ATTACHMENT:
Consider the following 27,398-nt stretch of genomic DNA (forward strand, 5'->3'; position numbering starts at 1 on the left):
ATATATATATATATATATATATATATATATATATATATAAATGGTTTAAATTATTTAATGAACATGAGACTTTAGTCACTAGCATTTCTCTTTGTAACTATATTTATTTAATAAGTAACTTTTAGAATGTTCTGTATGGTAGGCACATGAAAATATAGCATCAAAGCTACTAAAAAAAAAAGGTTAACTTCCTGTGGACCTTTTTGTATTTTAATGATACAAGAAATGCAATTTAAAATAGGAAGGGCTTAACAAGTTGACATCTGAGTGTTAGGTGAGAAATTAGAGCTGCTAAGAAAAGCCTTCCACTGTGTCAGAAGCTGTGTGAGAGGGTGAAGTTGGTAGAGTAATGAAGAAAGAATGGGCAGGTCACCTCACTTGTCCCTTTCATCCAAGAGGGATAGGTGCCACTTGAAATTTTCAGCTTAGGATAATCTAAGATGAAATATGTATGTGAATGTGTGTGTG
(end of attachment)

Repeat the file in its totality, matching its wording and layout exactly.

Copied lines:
Consider the following 27,398-nt stretch of genomic DNA (forward strand, 5'->3'; position numbering starts at 1 on the left):
ATATATATATATATATATATATATATATATATATATATAAATGGTTTAAATTATTTAATGAACATGAGACTTTAGTCACTAGCATTTCTCTTTGTAACTATATTTATTTAATAAGTAACTTTTAGAATGTTCTGTATGGTAGGCACATGAAAATATAGCATCAAAGCTACTAAAAAAAAAAGGTTAACTTCCTGTGGACCTTTTTGTATTTTAATGATACAAGAAATGCAATTTAAAATAGGAAGGGCTTAACAAGTTGACATCTGAGTGTTAGGTGAGAAATTAGAGCTGCTAAGAAAAGCCTTCCACTGTGTCAGAAGCTGTGTGAGAGGGTGAAGTTGGTAGAGTAATGAAGAAAGAATGGGCAGGTCACCTCACTTGTCCCTTTCATCCAAGAGGGATAGGTGCCACTTGAAATTTTCAGCTTAGGATAATCTAAGATGAAATATGTATGTGAATGTGTGTGTG